A custom, functional and lifelike passive prosthetic hand for infants and small toddlers: Clinical note
Prosthetics and Orthotics International
Background and Aim: For infants and small toddlers with congenital upper limb deficiencies, terminal devices mainly provide either cosmesis or functionality. We report a clinical note about fitting a child with a low-cost passive hand targeting both functionality and cosmesis. Technique: An elastomeric, alloy-wire-reinforced hand was fabricated using additive manufacturing to allow independent positioning of the digits. A clinical pilot in-home evaluation was conducted on a child with upper limb loss. Discussion: The fabricated hand met the functional requirements but required a cover for cosmesis due to a poor surface finish associated with the fabrication technique. The participant child was comfortable using the prosthesis for various tasks. The parents were satisfied with the hand’s function and cosmesis when covered with a cosmetic glove. This work demonstrated a new design and process that may in the future improve the utilization of prosthetic hands to promote early prosthesis use and a child’s development. Clinical relevance: Early prosthesis use is important for infants and toddlers. Additive manufacturing may enable the fabrication of custom passive prosthetic hands that provide both cosmesis and functionality.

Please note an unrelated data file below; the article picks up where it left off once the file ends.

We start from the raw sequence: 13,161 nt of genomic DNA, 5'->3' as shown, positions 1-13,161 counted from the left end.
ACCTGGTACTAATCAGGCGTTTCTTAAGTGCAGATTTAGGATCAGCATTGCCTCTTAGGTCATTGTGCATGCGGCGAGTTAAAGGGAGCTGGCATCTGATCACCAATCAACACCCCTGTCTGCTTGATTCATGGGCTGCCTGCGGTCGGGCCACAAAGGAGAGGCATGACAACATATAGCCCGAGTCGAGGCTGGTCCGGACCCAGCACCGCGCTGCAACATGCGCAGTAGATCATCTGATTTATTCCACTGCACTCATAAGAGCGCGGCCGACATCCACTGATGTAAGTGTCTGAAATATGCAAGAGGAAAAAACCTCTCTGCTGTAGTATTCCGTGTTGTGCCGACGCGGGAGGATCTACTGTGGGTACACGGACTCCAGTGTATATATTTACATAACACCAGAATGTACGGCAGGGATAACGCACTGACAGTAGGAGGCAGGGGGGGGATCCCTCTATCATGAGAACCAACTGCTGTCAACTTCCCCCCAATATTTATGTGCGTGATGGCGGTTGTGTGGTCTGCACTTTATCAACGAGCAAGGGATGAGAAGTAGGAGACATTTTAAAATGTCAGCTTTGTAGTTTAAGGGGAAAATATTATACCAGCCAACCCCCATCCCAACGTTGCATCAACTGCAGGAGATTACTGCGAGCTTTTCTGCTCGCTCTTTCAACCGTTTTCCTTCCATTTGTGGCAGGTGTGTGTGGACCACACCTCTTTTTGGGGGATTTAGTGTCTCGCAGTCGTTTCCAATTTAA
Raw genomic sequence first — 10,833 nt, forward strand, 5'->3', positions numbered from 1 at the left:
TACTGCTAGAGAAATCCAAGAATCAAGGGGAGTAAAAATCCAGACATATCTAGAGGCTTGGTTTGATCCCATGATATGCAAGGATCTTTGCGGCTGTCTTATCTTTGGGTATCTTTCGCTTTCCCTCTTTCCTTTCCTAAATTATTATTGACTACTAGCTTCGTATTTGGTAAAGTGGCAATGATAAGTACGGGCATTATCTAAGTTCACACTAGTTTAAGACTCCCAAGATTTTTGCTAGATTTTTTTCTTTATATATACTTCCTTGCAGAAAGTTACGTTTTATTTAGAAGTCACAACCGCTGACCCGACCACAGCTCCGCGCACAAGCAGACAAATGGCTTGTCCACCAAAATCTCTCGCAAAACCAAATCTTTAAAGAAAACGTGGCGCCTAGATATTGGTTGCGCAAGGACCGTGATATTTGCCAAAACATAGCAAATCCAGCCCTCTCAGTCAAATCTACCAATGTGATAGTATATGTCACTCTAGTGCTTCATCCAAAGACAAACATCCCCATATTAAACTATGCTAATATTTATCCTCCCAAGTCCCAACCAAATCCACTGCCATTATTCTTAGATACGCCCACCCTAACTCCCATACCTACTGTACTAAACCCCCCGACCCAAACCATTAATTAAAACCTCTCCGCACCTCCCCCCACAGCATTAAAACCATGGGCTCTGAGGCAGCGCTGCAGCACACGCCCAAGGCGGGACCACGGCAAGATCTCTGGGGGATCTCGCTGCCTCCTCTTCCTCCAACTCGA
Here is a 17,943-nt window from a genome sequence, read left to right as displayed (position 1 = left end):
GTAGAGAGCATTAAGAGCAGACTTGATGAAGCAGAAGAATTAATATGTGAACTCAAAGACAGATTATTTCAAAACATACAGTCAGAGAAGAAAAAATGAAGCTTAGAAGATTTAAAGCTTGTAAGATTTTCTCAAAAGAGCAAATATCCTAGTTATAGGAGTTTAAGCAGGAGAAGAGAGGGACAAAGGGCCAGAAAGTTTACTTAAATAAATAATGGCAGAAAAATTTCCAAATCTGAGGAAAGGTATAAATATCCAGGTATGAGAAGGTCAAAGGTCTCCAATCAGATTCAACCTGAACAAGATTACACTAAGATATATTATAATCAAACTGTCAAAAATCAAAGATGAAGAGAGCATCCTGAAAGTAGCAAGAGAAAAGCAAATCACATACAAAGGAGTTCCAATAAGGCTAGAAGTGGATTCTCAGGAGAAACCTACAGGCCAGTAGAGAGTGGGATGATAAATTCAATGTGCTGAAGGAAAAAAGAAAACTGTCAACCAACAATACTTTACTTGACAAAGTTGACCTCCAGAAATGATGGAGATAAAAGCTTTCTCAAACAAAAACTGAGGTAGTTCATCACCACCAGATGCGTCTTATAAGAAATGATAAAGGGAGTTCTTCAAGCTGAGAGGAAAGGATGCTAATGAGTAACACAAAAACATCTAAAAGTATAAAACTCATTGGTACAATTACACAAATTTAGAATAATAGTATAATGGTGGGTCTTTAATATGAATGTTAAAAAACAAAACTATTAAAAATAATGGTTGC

Holland Bloorview Kids Rehabilitation Hospital Foundation
additive manufacturing, biomechanics, hand, Prosthetic design, prosthetic hand, prosthetics, rehabilitation, rehabilitation of prostheses users, testing of prosthetic and orthotic components, upper limb prosthetics
Arezoo Eshraghi, Jaeeun Yoo, James Klein, Ian Mckenzie, Gabrielle Sebaldt, Matthew Leineweber, Lisa Artero, Sandra Ramdial, and Jan Andrysek. "A custom, functional and lifelike passive prosthetic hand for infants and small toddlers: Clinical note" Prosthetics and Orthotics International (2020): 180-184. https://doi.org/10.1177/0309364620909276